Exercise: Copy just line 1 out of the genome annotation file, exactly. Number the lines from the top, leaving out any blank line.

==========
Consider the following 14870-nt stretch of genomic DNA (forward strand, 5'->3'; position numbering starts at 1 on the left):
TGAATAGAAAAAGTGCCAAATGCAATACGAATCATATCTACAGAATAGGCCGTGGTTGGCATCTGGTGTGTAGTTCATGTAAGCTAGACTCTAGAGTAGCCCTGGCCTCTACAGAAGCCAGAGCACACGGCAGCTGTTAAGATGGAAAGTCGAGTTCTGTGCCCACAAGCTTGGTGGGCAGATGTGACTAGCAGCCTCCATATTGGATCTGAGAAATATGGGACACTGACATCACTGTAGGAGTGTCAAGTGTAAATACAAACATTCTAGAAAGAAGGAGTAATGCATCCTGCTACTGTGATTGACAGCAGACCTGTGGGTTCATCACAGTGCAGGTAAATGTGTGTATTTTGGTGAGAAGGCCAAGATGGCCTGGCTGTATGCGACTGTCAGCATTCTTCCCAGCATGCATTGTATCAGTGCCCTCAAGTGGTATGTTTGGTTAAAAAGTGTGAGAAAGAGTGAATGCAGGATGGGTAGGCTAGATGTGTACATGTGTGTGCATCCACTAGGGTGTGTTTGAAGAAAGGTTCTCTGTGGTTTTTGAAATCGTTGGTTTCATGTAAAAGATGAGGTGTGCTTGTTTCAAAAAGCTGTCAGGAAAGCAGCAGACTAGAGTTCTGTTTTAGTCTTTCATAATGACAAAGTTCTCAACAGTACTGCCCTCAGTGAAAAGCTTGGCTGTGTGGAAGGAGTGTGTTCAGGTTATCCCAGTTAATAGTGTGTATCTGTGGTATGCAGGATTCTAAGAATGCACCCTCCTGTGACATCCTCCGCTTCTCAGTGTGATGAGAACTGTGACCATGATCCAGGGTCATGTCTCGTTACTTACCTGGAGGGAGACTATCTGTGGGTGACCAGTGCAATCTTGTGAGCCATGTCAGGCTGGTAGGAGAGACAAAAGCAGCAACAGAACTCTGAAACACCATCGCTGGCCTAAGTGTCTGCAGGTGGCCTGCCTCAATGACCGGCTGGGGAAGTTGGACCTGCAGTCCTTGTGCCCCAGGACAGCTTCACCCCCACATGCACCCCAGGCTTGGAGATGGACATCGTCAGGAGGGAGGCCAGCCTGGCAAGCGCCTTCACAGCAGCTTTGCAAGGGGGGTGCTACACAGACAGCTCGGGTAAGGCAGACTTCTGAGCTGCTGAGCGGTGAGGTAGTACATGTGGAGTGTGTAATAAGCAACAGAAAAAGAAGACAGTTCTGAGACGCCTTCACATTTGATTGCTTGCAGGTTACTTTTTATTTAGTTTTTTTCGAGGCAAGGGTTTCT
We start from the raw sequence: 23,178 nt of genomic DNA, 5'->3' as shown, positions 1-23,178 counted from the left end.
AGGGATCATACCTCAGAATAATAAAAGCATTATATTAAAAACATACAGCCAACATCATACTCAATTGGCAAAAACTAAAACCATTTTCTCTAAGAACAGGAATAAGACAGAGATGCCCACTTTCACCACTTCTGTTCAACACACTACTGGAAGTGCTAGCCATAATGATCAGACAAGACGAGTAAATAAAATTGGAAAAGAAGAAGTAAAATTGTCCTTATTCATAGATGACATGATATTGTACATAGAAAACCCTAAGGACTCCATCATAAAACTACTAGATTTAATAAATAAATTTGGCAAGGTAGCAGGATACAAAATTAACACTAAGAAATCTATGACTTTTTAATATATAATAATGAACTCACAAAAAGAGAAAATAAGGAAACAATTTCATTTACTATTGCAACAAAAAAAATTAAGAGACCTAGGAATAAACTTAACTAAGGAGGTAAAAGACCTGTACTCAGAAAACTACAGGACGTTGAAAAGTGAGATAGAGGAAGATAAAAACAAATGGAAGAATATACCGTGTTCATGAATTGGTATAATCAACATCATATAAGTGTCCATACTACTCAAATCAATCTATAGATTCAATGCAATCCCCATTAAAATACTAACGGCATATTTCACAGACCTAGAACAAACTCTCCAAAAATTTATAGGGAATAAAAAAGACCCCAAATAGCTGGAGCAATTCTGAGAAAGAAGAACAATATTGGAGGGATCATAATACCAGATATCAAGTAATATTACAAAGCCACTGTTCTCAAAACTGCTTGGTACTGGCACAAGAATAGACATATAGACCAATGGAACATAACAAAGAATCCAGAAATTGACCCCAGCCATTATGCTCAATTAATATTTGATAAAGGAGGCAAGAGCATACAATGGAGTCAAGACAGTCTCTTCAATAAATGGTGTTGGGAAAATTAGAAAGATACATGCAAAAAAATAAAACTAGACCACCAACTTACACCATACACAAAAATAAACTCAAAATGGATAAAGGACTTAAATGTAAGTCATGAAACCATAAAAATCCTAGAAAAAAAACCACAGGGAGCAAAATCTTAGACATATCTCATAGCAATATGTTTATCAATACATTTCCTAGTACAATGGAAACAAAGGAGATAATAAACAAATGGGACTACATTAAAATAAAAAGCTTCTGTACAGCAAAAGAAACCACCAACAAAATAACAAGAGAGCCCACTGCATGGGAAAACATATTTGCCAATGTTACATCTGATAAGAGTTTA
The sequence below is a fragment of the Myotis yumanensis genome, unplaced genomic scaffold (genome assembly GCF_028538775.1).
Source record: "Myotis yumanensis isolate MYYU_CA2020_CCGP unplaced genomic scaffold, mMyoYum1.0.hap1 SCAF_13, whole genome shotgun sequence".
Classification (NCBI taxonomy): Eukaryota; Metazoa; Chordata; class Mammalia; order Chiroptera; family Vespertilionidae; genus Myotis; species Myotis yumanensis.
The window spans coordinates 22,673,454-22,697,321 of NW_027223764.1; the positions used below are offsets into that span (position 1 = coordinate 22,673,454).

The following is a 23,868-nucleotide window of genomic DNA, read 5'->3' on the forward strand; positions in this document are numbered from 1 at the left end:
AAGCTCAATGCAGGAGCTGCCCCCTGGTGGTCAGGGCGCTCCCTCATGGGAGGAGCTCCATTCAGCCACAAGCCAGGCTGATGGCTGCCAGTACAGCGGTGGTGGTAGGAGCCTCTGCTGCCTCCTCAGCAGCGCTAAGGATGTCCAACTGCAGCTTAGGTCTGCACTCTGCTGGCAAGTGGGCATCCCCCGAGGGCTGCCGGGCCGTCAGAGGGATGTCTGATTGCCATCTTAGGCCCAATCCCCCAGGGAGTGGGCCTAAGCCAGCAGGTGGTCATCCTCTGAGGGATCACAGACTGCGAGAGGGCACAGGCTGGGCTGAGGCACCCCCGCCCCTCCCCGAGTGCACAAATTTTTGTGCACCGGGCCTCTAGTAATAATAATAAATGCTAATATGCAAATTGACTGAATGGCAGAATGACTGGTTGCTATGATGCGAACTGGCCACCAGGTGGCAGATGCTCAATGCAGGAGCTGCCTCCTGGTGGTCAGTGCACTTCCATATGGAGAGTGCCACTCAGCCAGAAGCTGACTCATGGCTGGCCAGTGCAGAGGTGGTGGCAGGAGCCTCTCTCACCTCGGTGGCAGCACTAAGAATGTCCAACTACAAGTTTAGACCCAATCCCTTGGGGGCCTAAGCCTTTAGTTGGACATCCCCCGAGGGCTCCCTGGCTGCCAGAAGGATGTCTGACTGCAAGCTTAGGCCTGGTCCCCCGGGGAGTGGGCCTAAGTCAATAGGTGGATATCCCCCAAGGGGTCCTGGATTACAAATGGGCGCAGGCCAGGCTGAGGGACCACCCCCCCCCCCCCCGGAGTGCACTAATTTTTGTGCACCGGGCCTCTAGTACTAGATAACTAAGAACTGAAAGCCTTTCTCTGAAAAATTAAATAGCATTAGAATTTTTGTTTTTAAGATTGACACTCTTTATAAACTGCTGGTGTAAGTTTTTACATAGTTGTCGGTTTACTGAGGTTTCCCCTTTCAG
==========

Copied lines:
Consider the following 14870-nt stretch of genomic DNA (forward strand, 5'->3'; position numbering starts at 1 on the left):